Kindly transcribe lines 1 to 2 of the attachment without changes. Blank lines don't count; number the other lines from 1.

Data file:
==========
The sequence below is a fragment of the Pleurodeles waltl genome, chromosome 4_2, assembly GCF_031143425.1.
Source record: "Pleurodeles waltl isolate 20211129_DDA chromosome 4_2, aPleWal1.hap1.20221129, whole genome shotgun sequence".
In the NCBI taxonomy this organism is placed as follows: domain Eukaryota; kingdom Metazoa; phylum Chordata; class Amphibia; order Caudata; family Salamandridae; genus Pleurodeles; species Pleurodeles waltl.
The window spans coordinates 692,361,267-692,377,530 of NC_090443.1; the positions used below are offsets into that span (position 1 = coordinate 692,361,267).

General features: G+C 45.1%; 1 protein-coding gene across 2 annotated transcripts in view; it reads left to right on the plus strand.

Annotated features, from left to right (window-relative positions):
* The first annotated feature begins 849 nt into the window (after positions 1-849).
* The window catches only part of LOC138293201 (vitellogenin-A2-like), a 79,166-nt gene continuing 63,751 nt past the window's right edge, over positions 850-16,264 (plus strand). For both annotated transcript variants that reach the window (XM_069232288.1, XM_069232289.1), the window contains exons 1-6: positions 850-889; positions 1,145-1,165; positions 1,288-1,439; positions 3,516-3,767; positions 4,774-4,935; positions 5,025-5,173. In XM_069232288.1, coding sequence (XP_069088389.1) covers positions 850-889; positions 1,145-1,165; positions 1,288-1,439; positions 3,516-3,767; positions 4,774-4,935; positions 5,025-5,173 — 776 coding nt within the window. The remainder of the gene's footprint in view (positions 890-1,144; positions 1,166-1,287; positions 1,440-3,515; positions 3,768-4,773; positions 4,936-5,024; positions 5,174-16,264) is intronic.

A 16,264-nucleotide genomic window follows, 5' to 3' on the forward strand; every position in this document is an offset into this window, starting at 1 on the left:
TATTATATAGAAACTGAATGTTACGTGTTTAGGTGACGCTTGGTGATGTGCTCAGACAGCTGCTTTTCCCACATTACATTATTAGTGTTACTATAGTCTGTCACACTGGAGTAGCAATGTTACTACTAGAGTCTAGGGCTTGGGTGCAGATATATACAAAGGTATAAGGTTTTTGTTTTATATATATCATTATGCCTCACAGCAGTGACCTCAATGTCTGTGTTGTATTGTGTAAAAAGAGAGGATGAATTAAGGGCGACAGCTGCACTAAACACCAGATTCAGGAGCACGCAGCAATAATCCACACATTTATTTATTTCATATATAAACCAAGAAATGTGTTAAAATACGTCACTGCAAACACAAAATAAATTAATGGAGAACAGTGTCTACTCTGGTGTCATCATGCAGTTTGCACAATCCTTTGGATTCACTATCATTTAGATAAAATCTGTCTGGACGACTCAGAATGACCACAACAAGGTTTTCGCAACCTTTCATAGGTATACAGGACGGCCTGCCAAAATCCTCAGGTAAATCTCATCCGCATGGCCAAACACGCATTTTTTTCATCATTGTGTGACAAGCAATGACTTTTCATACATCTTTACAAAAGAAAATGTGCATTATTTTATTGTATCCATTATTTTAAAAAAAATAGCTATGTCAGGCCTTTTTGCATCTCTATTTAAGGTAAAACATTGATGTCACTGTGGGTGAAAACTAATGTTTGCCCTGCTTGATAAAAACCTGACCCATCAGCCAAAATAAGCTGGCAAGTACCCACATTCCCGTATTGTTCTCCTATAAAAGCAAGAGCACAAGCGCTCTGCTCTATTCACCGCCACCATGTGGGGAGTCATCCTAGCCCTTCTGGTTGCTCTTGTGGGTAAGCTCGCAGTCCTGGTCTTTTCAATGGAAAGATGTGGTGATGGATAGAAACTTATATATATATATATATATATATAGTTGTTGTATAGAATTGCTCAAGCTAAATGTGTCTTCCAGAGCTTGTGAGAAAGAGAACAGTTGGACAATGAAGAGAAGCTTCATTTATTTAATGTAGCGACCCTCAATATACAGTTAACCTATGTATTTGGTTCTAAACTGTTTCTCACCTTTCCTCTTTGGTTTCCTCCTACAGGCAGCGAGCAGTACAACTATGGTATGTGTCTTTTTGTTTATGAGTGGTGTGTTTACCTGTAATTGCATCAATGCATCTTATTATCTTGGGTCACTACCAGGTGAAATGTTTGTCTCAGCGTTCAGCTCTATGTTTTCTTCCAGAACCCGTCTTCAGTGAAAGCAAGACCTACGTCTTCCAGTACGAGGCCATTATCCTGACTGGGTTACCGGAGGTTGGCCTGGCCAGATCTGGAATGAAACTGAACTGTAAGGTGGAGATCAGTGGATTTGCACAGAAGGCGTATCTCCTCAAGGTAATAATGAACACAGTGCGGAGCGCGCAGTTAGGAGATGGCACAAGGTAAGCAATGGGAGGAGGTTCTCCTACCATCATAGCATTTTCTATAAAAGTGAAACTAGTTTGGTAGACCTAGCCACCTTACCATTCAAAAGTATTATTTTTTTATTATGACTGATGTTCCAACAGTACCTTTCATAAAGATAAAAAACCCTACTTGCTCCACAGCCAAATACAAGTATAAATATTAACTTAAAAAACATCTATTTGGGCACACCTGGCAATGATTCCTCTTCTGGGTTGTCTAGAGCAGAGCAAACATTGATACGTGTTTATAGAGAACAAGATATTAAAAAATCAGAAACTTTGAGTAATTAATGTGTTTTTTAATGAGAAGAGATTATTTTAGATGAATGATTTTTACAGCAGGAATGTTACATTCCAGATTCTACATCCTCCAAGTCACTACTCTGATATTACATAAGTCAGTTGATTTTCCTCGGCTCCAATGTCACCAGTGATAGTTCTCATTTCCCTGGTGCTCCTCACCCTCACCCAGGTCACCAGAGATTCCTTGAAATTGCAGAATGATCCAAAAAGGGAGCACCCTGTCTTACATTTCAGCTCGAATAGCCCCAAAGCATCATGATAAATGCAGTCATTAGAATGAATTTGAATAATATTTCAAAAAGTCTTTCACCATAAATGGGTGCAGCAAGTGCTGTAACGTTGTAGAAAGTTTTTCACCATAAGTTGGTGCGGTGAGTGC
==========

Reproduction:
The sequence below is a fragment of the Pleurodeles waltl genome, chromosome 4_2, assembly GCF_031143425.1.
Source record: "Pleurodeles waltl isolate 20211129_DDA chromosome 4_2, aPleWal1.hap1.20221129, whole genome shotgun sequence".